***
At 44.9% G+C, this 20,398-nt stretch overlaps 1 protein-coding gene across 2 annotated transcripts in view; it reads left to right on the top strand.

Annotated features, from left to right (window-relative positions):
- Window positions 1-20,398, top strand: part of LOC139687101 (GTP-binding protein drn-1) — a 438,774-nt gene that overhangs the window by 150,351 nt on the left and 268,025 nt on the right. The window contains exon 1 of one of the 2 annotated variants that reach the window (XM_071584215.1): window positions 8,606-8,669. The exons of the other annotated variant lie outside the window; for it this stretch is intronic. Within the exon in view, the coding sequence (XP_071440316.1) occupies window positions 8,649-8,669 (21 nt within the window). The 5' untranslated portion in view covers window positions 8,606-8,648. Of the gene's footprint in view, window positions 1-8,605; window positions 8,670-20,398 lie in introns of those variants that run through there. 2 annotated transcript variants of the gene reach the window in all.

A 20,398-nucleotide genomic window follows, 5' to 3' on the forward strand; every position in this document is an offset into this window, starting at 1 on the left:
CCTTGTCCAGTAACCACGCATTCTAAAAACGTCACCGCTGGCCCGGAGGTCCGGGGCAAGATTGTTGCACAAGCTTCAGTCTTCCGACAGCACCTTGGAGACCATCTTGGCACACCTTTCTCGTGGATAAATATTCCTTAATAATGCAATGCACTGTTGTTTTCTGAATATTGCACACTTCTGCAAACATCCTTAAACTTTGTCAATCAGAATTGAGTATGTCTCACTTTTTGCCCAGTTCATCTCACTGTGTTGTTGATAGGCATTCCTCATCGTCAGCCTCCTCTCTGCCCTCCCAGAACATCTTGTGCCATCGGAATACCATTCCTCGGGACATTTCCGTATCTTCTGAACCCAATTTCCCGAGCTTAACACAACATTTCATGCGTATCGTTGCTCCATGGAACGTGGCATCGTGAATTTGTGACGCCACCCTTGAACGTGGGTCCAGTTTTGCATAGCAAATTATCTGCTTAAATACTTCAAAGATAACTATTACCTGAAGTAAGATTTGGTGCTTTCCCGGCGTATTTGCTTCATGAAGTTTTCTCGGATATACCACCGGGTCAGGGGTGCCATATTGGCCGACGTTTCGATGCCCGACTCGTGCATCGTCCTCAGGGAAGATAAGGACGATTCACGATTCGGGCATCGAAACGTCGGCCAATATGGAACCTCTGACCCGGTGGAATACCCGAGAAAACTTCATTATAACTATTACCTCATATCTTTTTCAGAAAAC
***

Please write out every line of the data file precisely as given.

At 44.9% G+C, this 20,398-nt stretch overlaps 1 protein-coding gene across 2 annotated transcripts in view; it reads left to right on the top strand.

Annotated features, from left to right (window-relative positions):
- Window positions 1-20,398, top strand: part of LOC139687101 (GTP-binding protein drn-1) — a 438,774-nt gene that overhangs the window by 150,351 nt on the left and 268,025 nt on the right. The window contains exon 1 of one of the 2 annotated variants that reach the window (XM_071584215.1): window positions 8,606-8,669. The exons of the other annotated variant lie outside the window; for it this stretch is intronic. Within the exon in view, the coding sequence (XP_071440316.1) occupies window positions 8,649-8,669 (21 nt within the window). The 5' untranslated portion in view covers window positions 8,606-8,648. Of the gene's footprint in view, window positions 1-8,605; window positions 8,670-20,398 lie in introns of those variants that run through there. 2 annotated transcript variants of the gene reach the window in all.

A 20,398-nucleotide genomic window follows, 5' to 3' on the forward strand; every position in this document is an offset into this window, starting at 1 on the left:
CCTTGTCCAGTAACCACGCATTCTAAAAACGTCACCGCTGGCCCGGAGGTCCGGGGCAAGATTGTTGCACAAGCTTCAGTCTTCCGACAGCACCTTGGAGACCATCTTGGCACACCTTTCTCGTGGATAAATATTCCTTAATAATGCAATGCACTGTTGTTTTCTGAATATTGCACACTTCTGCAAACATCCTTAAACTTTGTCAATCAGAATTGAGTATGTCTCACTTTTTGCCCAGTTCATCTCACTGTGTTGTTGATAGGCATTCCTCATCGTCAGCCTCCTCTCTGCCCTCCCAGAACATCTTGTGCCATCGGAATACCATTCCTCGGGACATTTCCGTATCTTCTGAACCCAATTTCCCGAGCTTAACACAACATTTCATGCGTATCGTTGCTCCATGGAACGTGGCATCGTGAATTTGTGACGCCACCCTTGAACGTGGGTCCAGTTTTGCATAGCAAATTATCTGCTTAAATACTTCAAAGATAACTATTACCTGAAGTAAGATTTGGTGCTTTCCCGGCGTATTTGCTTCATGAAGTTTTCTCGGATATACCACCGGGTCAGGGGTGCCATATTGGCCGACGTTTCGATGCCCGACTCGTGCATCGTCCTCAGGGAAGATAAGGACGATTCACGATTCGGGCATCGAAACGTCGGCCAATATGGAACCTCTGACCCGGTGGAATACCCGAGAAAACTTCATTATAACTATTACCTCATATCTTTTTCAGAAAAC